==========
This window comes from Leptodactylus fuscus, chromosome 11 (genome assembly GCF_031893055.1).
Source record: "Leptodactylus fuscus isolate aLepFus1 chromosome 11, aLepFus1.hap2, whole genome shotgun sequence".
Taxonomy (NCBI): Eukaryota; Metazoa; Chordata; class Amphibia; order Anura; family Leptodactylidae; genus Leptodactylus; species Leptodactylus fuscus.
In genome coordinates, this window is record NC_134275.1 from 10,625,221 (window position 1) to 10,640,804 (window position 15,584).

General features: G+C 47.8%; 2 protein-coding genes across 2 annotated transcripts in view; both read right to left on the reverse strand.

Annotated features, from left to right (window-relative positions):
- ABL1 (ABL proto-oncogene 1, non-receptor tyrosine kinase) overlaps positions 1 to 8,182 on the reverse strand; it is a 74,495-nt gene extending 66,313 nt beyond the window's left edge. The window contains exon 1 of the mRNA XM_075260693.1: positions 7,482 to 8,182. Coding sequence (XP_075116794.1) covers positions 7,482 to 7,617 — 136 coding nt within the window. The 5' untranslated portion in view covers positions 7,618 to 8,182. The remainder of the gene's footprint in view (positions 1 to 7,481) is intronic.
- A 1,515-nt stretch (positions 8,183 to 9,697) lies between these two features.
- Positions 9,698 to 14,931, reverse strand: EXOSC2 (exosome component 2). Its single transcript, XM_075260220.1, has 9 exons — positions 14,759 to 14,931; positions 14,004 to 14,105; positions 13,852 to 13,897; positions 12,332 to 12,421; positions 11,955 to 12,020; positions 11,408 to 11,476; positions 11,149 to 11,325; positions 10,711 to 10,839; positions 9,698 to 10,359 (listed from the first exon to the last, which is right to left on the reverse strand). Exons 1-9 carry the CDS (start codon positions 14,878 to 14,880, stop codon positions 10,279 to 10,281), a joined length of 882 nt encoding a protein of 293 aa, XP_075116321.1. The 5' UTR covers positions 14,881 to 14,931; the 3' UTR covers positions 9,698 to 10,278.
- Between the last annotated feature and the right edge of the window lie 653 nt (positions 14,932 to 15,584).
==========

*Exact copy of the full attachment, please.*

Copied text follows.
This window comes from Leptodactylus fuscus, chromosome 11 (genome assembly GCF_031893055.1).
Source record: "Leptodactylus fuscus isolate aLepFus1 chromosome 11, aLepFus1.hap2, whole genome shotgun sequence".
Taxonomy (NCBI): Eukaryota; Metazoa; Chordata; class Amphibia; order Anura; family Leptodactylidae; genus Leptodactylus; species Leptodactylus fuscus.
In genome coordinates, this window is record NC_134275.1 from 10,625,221 (window position 1) to 10,640,804 (window position 15,584).

General features: G+C 47.8%; 2 protein-coding genes across 2 annotated transcripts in view; both read right to left on the reverse strand.

Annotated features, from left to right (window-relative positions):
- ABL1 (ABL proto-oncogene 1, non-receptor tyrosine kinase) overlaps positions 1 to 8,182 on the reverse strand; it is a 74,495-nt gene extending 66,313 nt beyond the window's left edge. The window contains exon 1 of the mRNA XM_075260693.1: positions 7,482 to 8,182. Coding sequence (XP_075116794.1) covers positions 7,482 to 7,617 — 136 coding nt within the window. The 5' untranslated portion in view covers positions 7,618 to 8,182. The remainder of the gene's footprint in view (positions 1 to 7,481) is intronic.
- A 1,515-nt stretch (positions 8,183 to 9,697) lies between these two features.
- Positions 9,698 to 14,931, reverse strand: EXOSC2 (exosome component 2). Its single transcript, XM_075260220.1, has 9 exons — positions 14,759 to 14,931; positions 14,004 to 14,105; positions 13,852 to 13,897; positions 12,332 to 12,421; positions 11,955 to 12,020; positions 11,408 to 11,476; positions 11,149 to 11,325; positions 10,711 to 10,839; positions 9,698 to 10,359 (listed from the first exon to the last, which is right to left on the reverse strand). Exons 1-9 carry the CDS (start codon positions 14,878 to 14,880, stop codon positions 10,279 to 10,281), a joined length of 882 nt encoding a protein of 293 aa, XP_075116321.1. The 5' UTR covers positions 14,881 to 14,931; the 3' UTR covers positions 9,698 to 10,278.
- Between the last annotated feature and the right edge of the window lie 653 nt (positions 14,932 to 15,584).